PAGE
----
Wednesday, 2 July 2014

Great Albums 35: The Defenestration of St Martin - Martin Rossiter (2012)

Bit of a turnaround this.  When I first heard this album earlier this year I dismissed it as another effort like Brett Anderson's solo LP - not a patch on the band he'd left behind.  Rossiter's distinctive voice apart, this sounds nothing like Gene, for one thing, and for another it seemed a bit, well, simple.

But Phil Craggs told me I was wrong, and for once he was right.

It needs a few listens, but I'm increasingly coming to think this is a better album than anything Gene ever did.  Which is odd - usually I like complex instrumentation and arch lyrics, whereas this is all piano and the lyric...well the lyrics are deceptively simplistic.  At times it sounds as though Rossiter wrote all these songs singing haphazardly in the bath.  The rhymes are obvious, the vocal tends to follow the piano melody and there's little by way of overdubs.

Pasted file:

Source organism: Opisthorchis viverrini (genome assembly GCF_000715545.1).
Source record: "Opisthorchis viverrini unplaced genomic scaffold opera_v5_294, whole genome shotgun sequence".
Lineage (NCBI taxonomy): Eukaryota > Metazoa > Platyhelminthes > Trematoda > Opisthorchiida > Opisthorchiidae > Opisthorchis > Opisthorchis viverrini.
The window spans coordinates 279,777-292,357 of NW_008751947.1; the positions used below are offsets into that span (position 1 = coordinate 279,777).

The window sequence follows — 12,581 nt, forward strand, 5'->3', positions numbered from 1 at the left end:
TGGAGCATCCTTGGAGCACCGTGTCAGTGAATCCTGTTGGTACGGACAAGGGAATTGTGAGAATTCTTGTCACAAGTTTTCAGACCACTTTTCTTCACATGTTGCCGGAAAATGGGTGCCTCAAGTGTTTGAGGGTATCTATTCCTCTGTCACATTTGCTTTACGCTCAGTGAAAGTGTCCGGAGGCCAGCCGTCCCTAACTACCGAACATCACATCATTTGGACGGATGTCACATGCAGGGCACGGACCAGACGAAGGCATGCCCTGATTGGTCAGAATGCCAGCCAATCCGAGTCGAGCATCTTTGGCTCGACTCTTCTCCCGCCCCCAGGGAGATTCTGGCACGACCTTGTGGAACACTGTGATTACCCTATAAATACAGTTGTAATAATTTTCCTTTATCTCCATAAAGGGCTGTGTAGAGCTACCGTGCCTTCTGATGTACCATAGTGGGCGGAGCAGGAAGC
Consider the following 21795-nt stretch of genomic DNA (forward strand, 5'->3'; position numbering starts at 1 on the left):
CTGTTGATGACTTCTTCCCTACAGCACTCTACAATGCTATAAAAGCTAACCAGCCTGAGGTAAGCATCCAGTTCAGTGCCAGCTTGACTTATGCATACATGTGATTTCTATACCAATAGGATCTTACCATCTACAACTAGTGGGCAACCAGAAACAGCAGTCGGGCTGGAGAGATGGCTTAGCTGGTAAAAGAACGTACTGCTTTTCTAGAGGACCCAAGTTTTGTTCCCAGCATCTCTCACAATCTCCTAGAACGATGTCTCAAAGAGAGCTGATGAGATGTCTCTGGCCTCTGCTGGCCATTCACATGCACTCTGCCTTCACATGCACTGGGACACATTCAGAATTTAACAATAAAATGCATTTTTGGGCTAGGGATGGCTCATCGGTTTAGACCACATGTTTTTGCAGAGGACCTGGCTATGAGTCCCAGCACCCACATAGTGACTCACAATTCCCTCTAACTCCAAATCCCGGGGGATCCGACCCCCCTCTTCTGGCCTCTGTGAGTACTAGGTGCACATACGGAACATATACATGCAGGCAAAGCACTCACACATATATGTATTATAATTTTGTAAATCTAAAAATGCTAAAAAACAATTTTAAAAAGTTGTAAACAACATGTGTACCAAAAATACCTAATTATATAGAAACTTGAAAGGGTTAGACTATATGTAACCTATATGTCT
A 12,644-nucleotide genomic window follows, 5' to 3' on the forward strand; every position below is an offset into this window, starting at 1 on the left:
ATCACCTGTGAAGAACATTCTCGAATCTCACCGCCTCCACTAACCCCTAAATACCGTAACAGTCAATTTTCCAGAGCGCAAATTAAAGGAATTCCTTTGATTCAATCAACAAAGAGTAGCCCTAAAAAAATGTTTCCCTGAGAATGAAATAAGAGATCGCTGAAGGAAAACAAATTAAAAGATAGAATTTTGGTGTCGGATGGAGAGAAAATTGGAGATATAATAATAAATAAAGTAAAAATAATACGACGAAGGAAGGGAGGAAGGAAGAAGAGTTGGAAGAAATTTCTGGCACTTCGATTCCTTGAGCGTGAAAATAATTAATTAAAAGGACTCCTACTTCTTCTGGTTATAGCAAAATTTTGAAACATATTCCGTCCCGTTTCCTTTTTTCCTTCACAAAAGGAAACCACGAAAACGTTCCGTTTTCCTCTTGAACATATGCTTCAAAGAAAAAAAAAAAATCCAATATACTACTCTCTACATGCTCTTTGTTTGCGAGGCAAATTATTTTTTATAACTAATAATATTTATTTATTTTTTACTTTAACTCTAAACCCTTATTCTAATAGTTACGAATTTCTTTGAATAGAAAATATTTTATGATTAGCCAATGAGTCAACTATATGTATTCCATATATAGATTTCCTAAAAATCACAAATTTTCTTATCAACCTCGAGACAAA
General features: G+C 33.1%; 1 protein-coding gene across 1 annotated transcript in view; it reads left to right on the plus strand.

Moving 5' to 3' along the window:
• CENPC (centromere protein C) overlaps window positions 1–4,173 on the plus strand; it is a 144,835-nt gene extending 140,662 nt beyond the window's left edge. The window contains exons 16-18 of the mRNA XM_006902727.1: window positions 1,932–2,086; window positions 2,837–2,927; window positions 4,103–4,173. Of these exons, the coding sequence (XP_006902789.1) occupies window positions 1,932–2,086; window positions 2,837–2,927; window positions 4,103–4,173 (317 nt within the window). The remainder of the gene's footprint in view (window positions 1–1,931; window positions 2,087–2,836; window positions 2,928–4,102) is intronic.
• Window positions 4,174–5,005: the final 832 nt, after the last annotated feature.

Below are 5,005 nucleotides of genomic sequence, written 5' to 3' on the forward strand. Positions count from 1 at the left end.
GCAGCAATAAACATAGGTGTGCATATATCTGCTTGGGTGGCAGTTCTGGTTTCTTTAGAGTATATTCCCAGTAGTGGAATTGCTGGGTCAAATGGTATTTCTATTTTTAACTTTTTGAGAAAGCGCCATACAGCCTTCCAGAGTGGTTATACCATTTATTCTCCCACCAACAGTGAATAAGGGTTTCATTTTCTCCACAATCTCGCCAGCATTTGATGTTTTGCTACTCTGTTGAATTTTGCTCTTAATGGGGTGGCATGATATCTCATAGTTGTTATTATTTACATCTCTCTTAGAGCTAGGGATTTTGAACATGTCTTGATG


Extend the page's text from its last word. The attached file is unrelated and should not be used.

But the lyrics often turn out to be layered and pretty bloody clever, if horribly bleak.  Maybe that's the attraction - this is an album as miserable as Beck's 'Sea Change', or Nick Drake's 'Pink Moon'.  It's not an album without humour - check out the glorious choir which appears from nowhere in 'I Must be Jesus' - but even the humour has an element of the downbeat about it ('I must be Jesus' concerns a child reflecting on his pain-filled life), and the opening ten minute ode to a shit, shit father sets a tone which rarely lets up across a handful of tracks which consider child abuse, prostitution, death and lost loves.  It should be one note, it should be earnest, but it's neither.

Instead it feels like a lost Perfume Genius album, only with a better vocalist and longer songs.  Hard to think of a higher recommendation than that.  Give it a listen, then remember it's a grower and play it a few more times - you'll thank me...

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